Possibility of another rate cut?


According to NY Fed President Williams, the recent rate cut will “appropriately” address risks from trade uncertainty, global slowdown, and low inflation. However, recent disappointing trade data seems to reject Williams’ comments, fueling the possibility of a further rate cut when the FOMC meets later this month. 


USD weakness over the last few days continues against the EUR, as the single currency moves towards yearly high levels. Euro traders seem happy to follow the GBP and keep pressure on the USD. Poor US data released during the week is also putting pressure on the greenback. A US trade representative stated that tariffs of 10% and 25% will take effect today. These tariffs on EU goods include aircraft and agricultural products.


Brexit remains in the spotlight this morning, as an agreement has been made between the EU and the UK. The challenge now is for British Prime Minister Boris Johnson to sell the UK Parliament on the deal and get them to vote for it. Following the deal announcement, the GBP/USD moved higher. However, Parliament are not entirely happy with the agreement, with many Members of Parliament voicing their disapproval. The House of Commons meets on Saturday to vote on the deal and based on these comments, it may not pass. One MP stated this deal was “worse than any of the three former PM Theresa May brought to Parliament”. There are four scenarios facing us on Saturday. Parliament could approve the deal, reject it and call for elections, support the deal and add a conditional referendum, or reject the deal completely and request an extension that the EU has said they would not want. Suffice to say, GBP/USD could continue to trade with extreme volatility as comments regarding the deal will be reported today.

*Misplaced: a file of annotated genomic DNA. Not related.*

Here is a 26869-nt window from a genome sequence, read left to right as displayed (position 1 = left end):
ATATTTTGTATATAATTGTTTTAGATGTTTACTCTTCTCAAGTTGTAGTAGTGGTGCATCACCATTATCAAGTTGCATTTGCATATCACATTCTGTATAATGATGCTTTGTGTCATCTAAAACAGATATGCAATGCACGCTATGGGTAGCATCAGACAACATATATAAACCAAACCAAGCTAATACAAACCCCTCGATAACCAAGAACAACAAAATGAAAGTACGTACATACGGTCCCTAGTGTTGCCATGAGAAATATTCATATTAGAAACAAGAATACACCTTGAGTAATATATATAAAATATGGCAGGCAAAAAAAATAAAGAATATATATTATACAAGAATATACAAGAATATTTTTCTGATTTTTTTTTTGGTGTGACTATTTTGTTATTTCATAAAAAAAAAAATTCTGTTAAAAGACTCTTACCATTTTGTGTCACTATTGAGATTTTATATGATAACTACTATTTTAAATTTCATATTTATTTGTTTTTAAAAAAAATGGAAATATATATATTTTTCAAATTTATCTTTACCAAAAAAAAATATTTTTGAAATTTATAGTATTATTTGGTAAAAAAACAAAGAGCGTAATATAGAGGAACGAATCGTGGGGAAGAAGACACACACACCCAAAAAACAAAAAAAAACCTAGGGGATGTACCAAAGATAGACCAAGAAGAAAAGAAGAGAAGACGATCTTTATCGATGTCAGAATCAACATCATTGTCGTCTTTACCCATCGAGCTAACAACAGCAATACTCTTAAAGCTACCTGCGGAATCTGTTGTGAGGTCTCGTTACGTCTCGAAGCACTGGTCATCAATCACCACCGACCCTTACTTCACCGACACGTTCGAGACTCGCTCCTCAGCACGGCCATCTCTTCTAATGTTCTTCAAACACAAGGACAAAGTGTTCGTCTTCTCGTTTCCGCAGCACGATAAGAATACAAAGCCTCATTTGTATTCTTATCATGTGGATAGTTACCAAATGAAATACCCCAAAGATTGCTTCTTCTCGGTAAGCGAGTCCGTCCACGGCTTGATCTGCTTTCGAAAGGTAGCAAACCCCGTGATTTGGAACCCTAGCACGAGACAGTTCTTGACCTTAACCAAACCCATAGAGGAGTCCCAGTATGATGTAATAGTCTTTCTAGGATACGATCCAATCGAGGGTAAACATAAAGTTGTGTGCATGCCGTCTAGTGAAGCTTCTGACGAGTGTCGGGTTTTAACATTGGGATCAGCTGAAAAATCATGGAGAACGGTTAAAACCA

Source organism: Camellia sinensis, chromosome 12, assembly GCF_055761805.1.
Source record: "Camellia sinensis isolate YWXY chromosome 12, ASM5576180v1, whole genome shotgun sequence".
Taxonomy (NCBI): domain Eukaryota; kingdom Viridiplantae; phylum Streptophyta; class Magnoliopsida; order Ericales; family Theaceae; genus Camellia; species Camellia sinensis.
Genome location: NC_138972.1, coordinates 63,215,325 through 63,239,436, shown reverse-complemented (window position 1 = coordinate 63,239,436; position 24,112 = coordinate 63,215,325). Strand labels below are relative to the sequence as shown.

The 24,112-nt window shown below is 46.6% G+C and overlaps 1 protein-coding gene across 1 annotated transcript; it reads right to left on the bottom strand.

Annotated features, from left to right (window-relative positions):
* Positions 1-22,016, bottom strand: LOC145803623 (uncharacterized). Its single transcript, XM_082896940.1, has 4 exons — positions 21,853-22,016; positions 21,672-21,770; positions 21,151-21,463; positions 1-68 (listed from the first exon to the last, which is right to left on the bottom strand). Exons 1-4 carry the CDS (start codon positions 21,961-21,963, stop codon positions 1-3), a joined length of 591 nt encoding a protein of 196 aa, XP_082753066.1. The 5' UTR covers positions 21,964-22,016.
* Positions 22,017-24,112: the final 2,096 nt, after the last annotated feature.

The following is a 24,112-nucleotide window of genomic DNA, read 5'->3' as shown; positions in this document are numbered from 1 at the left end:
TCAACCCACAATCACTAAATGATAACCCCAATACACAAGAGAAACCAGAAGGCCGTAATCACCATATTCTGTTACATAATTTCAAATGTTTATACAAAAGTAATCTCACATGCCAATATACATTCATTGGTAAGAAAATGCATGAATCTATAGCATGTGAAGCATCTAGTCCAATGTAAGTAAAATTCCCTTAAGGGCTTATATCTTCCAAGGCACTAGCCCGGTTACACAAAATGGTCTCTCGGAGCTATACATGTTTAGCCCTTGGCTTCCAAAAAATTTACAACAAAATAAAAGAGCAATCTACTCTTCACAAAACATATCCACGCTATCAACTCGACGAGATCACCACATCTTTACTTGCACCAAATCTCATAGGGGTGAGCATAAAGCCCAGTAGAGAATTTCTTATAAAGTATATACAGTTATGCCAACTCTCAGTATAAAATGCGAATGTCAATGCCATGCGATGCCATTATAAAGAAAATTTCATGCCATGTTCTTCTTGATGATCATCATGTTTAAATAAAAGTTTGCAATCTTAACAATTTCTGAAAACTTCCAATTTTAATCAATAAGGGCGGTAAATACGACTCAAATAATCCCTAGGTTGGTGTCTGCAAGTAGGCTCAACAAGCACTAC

Japan’s inflation data for September was released as headline CPI came in at 0.2% year on year, which was the number that was expected. Analysts are still expecting the Bank of Japan to renew easing steps when they meet later this month. Investors have headed to JPY in the build up to the Brexit vote as the possibility of safe haven purchases comes back into the picture.


The Canadian dollar moved higher after data released showed that manufacturing sales rose 0.8% to C$57.5 billion in August, beating the expected number of 0.7%. This improvement followed two consecutive months of declines. Sales were higher in 11 of 21 manufacturing industries, which represented 62.9% of the total manufacturing sector. Adding to the C$ strength was a report that jobs increased by 28,200 between August and September.


China released the Gross Domestic Product for the third quarter and the numbers were disappointing. China’s growth rate slowed to 6.0% year on year, in the third quarter down from 6.2% in the second quarter, and missed the expected number of 6.1%. This number is the worst release since 1992. The weak data has raised concerns that the economic slowdown in China could be worse than expected, as the trade war continues to weigh on the Chinese economy. 

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